In our initial study , ANuA were not present exclusively in SLE as they were also found in systemic sclerosis (SSc). Later we discovered that the antigen Scl-70 (topoisomerase I) is responsible for antinucleosomal antibody positivity in SSc and could further prove the negativity of a new, second-generation antinucleosome ELISA using purified nucleosomes free of Scl-70 in 119 sera of patients with SSc .
Up to now, nearly all commercially available anti-dsDNA ELISA kits have used protamine sulfate or poly-L-lysine as linkers to attach dsDNA to the plates. To minimize nonspecific reactions and to potentially mimic the type of dsDNA presentation in vivo, we used the strong adhesivity of nucleosomes to attach dsDNA to the solid phase for the first time. We thereby created a new ELISA, which we called Anti-dsDNA-NcX ELISA (an abbreviated name for anti-double-stranded DNA nucleosome-complexed ELISA).
Herein we compare the clinical significance of this novel Anti-dsDNA-NcX ELISA with previously established systems such as the Anti-dsDNA ELISA, Anti-nucleosome ELISA (anti-Nuc ELISA), CLIF and the gold standard for confirmation of SLE diagnosis, the Farr assay. We demonstrate that the Anti-dsDNA-NcX ELISA is an excellent nonradioactive test system to determine the diagnosis and disease activity of patients with SLE.
Materials and methods
A total of 964 participants consisting of 564 patients and 400 healthy donors were studied from January 2004 to June 2007. Of this total, 207 patients had SLE according to the updated and revised classification criteria of the American College of Rheumatology (ACR) [19, 20]. Demographic data and a detailed characterization of the SLE patients are shown in Table S1 in Additional file 1.
The non-SLE cohort included 162 individuals with rheumatoid arthritis (RA) , 88 patients with Sjögren's syndrome (SS) who fulfilled the revised European classification criteria , 81 patients with SSc according to the ACR criteria of 1980  and 26 patients with myositis .
All patients were recruited from the Department of Rheumatology and Clinical Immunology, Charité University Hospital, Berlin, Germany. The Ethics Committee of the Medical Faculty of the Charité University Hospital approved the study, and written informed consent was obtained from all participants.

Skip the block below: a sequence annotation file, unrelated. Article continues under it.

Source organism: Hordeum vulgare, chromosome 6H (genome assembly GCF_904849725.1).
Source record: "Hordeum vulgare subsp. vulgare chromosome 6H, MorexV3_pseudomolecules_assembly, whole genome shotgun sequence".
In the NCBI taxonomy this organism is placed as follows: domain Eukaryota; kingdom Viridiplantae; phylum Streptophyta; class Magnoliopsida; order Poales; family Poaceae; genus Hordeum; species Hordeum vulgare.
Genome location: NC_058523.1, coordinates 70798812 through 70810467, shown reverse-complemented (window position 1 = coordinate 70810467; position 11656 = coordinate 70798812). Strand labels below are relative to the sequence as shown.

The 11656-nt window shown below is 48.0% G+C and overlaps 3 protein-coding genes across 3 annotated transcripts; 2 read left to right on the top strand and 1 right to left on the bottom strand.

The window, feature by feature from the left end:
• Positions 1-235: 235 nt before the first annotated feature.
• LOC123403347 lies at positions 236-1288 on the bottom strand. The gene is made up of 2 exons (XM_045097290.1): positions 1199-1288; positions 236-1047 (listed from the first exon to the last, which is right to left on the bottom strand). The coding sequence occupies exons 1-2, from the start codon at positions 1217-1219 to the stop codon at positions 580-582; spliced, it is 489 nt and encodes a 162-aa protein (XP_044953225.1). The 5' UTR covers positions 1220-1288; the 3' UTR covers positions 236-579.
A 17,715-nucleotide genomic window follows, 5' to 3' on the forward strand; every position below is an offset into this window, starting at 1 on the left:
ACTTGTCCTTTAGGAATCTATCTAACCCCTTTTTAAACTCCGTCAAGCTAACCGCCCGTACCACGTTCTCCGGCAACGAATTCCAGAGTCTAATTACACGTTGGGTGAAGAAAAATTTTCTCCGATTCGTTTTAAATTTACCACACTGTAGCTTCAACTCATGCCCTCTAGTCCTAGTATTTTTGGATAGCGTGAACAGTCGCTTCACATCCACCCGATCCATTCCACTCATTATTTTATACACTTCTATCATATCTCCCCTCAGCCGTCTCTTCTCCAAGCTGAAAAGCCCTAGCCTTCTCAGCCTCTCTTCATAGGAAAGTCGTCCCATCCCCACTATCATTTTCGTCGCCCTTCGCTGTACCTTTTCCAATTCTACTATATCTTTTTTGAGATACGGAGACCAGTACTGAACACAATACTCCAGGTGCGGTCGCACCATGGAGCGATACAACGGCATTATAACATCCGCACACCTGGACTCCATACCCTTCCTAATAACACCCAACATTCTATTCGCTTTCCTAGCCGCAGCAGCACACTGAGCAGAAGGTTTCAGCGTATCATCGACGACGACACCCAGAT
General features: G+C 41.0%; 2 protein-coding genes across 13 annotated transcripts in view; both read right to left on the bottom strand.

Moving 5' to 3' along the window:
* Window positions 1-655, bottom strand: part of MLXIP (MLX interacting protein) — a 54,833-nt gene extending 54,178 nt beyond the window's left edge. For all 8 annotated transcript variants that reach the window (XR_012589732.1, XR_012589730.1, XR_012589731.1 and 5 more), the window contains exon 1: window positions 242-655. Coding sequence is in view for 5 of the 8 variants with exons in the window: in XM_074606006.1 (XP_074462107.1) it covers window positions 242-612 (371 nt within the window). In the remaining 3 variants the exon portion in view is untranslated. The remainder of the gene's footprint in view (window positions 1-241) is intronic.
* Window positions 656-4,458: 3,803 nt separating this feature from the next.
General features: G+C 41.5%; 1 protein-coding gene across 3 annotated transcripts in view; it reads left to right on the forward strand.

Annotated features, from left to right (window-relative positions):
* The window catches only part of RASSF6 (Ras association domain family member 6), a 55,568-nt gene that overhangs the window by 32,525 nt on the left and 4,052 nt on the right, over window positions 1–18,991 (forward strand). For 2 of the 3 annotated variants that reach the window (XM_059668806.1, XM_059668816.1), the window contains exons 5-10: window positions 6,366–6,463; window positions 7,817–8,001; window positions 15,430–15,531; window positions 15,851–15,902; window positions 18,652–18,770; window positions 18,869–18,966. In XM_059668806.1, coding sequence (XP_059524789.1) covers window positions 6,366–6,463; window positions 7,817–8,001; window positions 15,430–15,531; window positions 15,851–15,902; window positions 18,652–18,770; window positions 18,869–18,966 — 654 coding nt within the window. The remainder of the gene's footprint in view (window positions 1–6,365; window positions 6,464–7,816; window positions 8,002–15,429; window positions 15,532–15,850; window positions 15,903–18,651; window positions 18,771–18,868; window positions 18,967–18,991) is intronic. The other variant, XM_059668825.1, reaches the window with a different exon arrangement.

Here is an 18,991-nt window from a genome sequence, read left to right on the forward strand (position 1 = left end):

Sera from healthy donors were recruited in cooperation with the University of Lübeck and were investigated using the anti-dsDNA ELISA, antinucleosome ELISA and the Anti-dsDNA-NcX ELISA. The female:male ratio of healthy donors was 13:87, and their mean age was 35.13 years (age range, 18 to 65 years). Written informed consent was obtained from all healthy participants.
The Anti-dsDNA-NcX ELISA microtiter plates (Nunc, Roskilde, Denmark) were coated at 4°C first with a 0.1 μg/ml concentration of an ultrapure nucleosome preparation from calf thymus (free of Scl-70, histone H1 and other nonhistone components)  in sodium carbonate buffer for 3 hours, followed by a 1.5 μg/ml concentration of highly purified, native dsDNA isolated from calf thymus in sodium carbonate buffer overnight. After being washed with 0.05% phosphate-buffered saline (PBS)-Tween 20 (vol/vol) and blocked for 2 hours with 0.1% PBS (wt/vol) casein, sera diluted 1:200 in 0.1% PBS (wt/vol) casein were added and allowed to react for 30 minutes. Bound antibodies were detected by use of antihuman immunoglobulin G peroxidase conjugate (EUROIMMUN Medizinische Labordiagnostika AG) and stained with tetramethylbenzidine (EUROIMMUN Medizinische Labordiagnostika AG) for 15 minutes. All steps were performed at room temperature. The optical density was read at 450 nm using an automated spectrophotometer (Spectra Mini; Tecan, Crailsheim, Germany). A highly positive index patient serum was used to generate a standard curve consisting of three calibrators (10, 100 and 800 international units (IU)/ml). IU were calculated for all samples using this three-point standard curve. The cutoff was optimized either by receiver operating characteristic (ROC) curve analysis (maximal sum of sensitivity plus specificity) or by predefined specificities of 98% and 99%. Commercially available anti-dsDNA ELISA, antinucleosome ELISA, CLIF and Farr assays (all from EUROIMMUN Medizinische Labordiagnostika AG) were used as reference assays and were performed according to the manufacturer's instructions.